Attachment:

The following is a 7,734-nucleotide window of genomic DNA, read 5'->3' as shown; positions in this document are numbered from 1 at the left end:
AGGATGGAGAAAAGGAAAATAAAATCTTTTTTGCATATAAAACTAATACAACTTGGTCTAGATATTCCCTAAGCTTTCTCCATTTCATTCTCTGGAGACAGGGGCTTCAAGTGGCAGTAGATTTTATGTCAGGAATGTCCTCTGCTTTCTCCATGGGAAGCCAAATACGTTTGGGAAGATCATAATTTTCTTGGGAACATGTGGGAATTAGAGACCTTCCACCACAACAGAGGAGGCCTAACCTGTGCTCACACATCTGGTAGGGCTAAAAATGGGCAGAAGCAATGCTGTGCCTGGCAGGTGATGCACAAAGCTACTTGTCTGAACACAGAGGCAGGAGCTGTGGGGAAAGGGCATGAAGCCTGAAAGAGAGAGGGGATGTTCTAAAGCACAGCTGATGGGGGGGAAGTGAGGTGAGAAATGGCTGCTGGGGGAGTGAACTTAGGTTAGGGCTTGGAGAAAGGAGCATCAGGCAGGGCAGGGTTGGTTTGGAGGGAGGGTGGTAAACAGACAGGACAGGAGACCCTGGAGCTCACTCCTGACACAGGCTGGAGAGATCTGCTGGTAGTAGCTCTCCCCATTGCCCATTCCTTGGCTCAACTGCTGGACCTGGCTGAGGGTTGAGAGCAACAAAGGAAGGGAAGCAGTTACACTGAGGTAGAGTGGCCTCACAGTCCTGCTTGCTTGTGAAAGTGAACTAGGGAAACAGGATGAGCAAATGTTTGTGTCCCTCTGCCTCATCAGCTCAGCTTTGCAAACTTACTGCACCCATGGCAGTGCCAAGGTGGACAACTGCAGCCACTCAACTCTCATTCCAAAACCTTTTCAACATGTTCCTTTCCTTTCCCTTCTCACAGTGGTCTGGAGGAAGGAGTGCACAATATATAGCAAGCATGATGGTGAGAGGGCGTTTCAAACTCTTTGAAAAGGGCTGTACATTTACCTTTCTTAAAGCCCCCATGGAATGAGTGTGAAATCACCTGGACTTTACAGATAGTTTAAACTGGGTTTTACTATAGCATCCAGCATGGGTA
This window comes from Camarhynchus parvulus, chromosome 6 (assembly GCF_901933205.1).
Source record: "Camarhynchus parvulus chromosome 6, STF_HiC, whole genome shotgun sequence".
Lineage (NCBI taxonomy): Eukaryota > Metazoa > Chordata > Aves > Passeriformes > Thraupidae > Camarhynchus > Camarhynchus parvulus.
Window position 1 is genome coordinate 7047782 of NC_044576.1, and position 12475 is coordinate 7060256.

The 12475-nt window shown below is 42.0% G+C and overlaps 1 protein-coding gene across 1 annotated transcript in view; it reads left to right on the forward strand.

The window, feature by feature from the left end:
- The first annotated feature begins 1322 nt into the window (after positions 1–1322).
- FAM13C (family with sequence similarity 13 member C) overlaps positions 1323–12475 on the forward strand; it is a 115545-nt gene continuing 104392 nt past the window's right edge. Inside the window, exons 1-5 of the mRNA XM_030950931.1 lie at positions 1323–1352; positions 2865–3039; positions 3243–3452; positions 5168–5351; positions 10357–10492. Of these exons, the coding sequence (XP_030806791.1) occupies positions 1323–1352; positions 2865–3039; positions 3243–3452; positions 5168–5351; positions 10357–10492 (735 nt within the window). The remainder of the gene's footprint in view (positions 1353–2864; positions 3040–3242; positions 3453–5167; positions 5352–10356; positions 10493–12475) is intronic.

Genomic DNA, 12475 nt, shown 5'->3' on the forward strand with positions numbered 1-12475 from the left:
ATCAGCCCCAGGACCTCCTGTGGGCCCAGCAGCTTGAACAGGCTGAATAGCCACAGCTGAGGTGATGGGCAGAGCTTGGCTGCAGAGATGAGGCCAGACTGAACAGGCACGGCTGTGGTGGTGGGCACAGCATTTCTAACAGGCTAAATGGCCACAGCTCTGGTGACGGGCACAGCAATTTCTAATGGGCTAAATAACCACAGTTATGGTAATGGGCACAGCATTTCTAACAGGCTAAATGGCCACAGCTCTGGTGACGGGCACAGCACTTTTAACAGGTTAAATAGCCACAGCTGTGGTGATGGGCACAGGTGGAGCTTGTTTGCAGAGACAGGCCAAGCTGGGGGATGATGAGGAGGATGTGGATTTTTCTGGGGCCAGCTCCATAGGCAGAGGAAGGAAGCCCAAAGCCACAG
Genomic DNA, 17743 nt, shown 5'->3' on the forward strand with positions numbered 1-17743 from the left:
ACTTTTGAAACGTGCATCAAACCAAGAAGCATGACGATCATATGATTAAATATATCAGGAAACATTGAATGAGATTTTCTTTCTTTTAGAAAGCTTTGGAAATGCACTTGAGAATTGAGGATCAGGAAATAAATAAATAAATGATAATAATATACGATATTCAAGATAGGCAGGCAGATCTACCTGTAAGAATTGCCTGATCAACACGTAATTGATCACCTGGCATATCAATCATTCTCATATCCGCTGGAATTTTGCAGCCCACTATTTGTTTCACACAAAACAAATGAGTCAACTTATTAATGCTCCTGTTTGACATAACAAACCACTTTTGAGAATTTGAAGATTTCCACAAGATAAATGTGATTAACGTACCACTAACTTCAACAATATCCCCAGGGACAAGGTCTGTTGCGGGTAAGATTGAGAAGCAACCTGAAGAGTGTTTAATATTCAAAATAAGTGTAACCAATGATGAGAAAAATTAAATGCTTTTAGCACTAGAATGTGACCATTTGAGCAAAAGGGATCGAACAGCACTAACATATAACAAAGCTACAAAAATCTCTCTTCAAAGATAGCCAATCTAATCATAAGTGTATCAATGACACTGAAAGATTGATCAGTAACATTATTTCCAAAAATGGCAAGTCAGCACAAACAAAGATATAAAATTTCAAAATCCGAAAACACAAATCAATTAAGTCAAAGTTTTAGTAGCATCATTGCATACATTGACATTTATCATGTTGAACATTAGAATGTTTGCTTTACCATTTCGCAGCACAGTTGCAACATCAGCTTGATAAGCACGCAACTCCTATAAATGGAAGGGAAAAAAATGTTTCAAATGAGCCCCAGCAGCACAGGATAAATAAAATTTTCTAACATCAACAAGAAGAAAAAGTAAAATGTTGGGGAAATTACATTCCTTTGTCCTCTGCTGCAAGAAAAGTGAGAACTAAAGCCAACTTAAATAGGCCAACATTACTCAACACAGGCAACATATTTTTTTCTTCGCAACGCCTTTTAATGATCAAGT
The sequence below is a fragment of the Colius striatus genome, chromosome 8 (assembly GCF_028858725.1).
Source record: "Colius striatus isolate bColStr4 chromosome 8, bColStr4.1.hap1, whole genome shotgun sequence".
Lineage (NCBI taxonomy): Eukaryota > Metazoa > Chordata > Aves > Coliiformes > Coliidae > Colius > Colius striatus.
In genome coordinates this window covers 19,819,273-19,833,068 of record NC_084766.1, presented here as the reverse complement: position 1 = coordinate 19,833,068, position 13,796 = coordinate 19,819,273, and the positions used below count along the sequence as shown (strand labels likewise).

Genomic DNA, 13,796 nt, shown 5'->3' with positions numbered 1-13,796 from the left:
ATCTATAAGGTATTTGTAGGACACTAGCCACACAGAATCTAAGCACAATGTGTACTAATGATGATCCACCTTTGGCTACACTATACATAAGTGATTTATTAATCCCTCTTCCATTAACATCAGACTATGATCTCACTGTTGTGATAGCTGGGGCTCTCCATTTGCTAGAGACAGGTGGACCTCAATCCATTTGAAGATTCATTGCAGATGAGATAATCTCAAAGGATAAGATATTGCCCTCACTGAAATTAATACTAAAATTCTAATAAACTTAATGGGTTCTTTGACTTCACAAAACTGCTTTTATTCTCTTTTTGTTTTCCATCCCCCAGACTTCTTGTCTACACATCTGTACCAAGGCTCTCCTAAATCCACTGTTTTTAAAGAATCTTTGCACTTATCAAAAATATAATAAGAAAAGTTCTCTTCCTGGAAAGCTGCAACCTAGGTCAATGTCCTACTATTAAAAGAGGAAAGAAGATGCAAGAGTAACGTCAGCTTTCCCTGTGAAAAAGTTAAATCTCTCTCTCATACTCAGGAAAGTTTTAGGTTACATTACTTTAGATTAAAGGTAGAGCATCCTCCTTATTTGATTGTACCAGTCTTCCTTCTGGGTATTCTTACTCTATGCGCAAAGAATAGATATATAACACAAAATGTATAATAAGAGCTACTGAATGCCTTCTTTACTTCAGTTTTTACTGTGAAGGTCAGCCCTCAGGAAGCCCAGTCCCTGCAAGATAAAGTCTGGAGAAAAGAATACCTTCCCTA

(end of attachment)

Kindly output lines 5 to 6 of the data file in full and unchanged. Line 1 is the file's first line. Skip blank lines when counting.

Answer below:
Lineage (NCBI taxonomy): Eukaryota > Metazoa > Chordata > Aves > Passeriformes > Thraupidae > Camarhynchus > Camarhynchus parvulus.
Window position 1 is genome coordinate 7047782 of NC_044576.1, and position 12475 is coordinate 7060256.